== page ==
2. Wow. I can’t tell you how thankful I am that you shared your story. My story is so similar to yours. My husband and I are in a great deal of debt. We marrried at the age of 23 and 25. We did not have a wedding nor did he purchase wedding rings. We did not have any money and we started off with bad credit. We have been married 10 years and wedding rings still have not been purchased. (do, I sound bitter?, maybe.) When we married he was working and entry level job as was I. One day he looked up and realized that he wanted to start his own business and do real estate. He tried many businesses, and tried to get me to go along with him on all of them. I declined. After 3 years or so of being married he began to work on persuading me to agree to let him quit his job and just jump into doing real estate. He felt because we had a difficult time saving money that we would never do it and he would never get the opportunity to do real estate. His other reason was that he needed to get experience and the only way to do it was hands on. I was not going for it. He persisted and even began to make me feel guilty about not letting him persue his dream, so I gave in. I continued working while he did this full time. I know it wasn’t easy for him, but he still, no matter what he says did not have the same rules to go by as those maintaining a job in corporate america. He did this for 3 years. He did make some income, about 25K over 3 years, which really needed to go back into the business. We borrowed over 50K, 30K from his parents (which has yet to be paid back) and the rest if not more from others. The others we borrowed from friends and family which he told them were investments. Some have come looking to get their INVESTMENTS back. I had to work on getting him to go back to work a regular job. He did eventually, but he had trouble finding a good one. He’s afraid it will interfere with continuing to persue real estate. He is a large man who has had difficulty finding a job and he really struggles with staying in one. What’s crazy is that his is a graduate from one of the best private Universities in Tx, but he cannot get or stay in a job that pays well or decent for that matter. Digressing, back to the story I was telling…. when he went back to work, 1 yr later a back problem that he had previously in college reoccured. It’s really bad. He was out of commission and not able to work for 2-3 more years. He had to have surgery and it was tough for both of us. All the while, I was still working. I spiraled into Depression. I was a working depressed person. I fought so hard to be ok, but I wasn’t. All the while because I’m still working, I’m keeping the bills paid. Eventually he gets SS approved and that helps a bit more. While all of this is happening our friends and family are progressing and moving up in the world, I feel like we are falling behind. It felt like everyone was buying a house, having kids, going back to school, upgrading their educations, making more money. All the while, with us nothing is moving. Because our credit was not good, this was the time when you were able to get a house when your credit was not good. I did not want to pass up the opportunity (instead of taking care of our credit issues) and walked through that door. Well really it was not the worst decision, except this happened. I thought I could do it all by myself again, because I honestly had not truly been helped by my husband. (so I felt…so much is attached to that because he feels to this day that he was working really hard.) I felt my income was enough and it was for a while, but not enough to deal with a blow. Things at my job began to go south. My bonuses were being cut and the stress of it just overtook me and I didn’t know how to deal anymore and cope with the type of abuse I was recieving daily. I couldn’t do it anymore and I did not have an exit strategy. I had money saved in my 401 K, enough to get us by for 5 months. I didn’t want to use that, but I felt I had no choice. I looked for a job but it took me 9 months to find one, with the help of my husband’s friend. I was also supporting 2 car notes, eventough my husband could not really drive. I don’t know why we didn’t sell his car. That was almost repossessed. My car was repossessed. After 3 years of trying to work with multiple companies that our Mortage was sold to, they now have foreclosed. Now I have nothing, but a lump sum of debt, a husband who wants to have a child, who also has a great deal of debt (medical and personal) a foreclosed home, a repossessed car, a student loan, and a dead end job if I don’t make a change now. After reading this myself, I wonder how I’m still standing. Now, I considering filing for Bankruptcy to try and start over. The bright side of all of this is that I now have nothing to lose. I’ve lost it all.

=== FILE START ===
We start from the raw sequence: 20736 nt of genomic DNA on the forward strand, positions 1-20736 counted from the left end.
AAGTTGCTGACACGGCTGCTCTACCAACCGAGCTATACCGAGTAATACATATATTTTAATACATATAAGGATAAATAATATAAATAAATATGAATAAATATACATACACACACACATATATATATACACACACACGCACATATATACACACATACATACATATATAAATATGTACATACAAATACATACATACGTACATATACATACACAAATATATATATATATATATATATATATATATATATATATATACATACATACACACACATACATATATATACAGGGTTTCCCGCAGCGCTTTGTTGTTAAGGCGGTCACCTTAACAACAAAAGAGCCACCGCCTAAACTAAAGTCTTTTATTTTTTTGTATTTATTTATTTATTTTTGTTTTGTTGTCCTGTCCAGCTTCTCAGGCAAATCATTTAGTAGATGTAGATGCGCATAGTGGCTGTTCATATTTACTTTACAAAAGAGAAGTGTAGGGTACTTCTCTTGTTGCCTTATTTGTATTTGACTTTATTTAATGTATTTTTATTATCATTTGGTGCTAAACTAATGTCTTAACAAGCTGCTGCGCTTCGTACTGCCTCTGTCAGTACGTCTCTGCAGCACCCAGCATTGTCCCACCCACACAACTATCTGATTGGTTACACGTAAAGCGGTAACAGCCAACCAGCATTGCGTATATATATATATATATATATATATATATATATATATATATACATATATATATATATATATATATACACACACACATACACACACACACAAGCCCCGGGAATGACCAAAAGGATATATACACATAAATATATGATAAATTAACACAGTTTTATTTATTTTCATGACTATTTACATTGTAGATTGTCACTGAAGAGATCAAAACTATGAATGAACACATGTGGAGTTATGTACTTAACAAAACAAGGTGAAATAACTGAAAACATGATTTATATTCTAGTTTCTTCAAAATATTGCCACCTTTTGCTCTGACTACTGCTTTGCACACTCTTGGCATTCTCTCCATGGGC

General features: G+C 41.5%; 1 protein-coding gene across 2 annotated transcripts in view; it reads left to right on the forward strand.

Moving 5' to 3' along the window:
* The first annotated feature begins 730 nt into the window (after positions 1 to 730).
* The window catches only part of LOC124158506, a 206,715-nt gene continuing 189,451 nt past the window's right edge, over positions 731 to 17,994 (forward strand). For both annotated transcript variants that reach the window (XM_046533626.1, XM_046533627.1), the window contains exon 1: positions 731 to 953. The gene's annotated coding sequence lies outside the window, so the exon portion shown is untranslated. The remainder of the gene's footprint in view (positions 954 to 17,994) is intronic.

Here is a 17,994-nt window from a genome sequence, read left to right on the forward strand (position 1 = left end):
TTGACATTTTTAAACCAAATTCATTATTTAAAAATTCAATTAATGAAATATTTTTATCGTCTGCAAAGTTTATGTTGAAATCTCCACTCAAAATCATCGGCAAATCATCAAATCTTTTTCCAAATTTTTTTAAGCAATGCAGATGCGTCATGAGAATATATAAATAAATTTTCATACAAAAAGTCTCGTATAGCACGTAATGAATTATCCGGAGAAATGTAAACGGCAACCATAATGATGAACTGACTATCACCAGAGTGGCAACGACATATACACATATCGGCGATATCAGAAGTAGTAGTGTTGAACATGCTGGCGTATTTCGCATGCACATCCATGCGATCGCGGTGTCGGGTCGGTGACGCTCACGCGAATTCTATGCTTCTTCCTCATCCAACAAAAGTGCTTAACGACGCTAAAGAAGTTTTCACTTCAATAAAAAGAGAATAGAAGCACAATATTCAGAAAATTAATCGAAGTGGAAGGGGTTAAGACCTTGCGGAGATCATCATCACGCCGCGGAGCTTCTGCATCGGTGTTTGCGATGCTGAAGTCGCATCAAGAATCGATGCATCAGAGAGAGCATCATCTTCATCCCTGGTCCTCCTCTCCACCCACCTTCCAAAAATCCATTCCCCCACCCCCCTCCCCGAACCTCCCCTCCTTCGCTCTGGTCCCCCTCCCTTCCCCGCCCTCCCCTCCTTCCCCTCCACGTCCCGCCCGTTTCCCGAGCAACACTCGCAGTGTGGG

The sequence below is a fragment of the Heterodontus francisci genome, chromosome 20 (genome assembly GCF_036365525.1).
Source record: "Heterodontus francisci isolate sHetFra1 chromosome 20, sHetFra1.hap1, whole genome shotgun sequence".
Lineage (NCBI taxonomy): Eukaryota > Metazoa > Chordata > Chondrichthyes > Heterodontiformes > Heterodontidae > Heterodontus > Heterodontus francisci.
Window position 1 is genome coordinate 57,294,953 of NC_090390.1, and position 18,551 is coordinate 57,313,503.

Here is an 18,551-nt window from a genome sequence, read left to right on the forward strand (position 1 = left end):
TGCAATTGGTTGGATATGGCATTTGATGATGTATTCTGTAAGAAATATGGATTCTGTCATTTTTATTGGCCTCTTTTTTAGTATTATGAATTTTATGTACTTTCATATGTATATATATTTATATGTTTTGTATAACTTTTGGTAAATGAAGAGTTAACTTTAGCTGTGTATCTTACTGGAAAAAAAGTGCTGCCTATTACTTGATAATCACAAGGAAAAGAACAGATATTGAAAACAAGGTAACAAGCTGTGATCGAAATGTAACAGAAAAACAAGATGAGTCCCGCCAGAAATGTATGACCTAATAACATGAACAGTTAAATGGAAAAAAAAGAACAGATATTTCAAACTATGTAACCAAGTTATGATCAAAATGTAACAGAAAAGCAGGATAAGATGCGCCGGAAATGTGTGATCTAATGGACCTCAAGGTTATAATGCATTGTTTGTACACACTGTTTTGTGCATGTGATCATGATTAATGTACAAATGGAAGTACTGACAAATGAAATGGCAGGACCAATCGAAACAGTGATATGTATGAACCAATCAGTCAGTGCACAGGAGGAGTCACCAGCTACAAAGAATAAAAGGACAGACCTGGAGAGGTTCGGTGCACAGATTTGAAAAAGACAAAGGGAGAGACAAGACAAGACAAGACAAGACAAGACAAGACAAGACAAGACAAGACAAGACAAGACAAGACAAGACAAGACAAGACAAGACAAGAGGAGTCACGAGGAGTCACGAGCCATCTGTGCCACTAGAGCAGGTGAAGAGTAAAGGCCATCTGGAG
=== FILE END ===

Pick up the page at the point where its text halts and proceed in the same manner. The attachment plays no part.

3. This is, indeed, brave and helpful to share. I think the whole student loan system, and the college admissions process, are culpable in encouraging young people to take on debt without a real sense of what it means. Medical debts are accidental (although I have had wonderfully positive experiences with the financial support offices at the major hospitals where I received treatment). When 18yo are talked into huge loans, and middle class people accept the burden of enormous mortgages (both these prices being driven by the debt system itself, to the benefit of the banksters!), it sets a standard that is hard to escape. We never went bankrupt, but before we sold our house we felt very close to the financial line. As I grappled with that feeling, I found myself able to embrace that, if it happened, it would be what _needed_ to happen in my life right then, and good would come of it.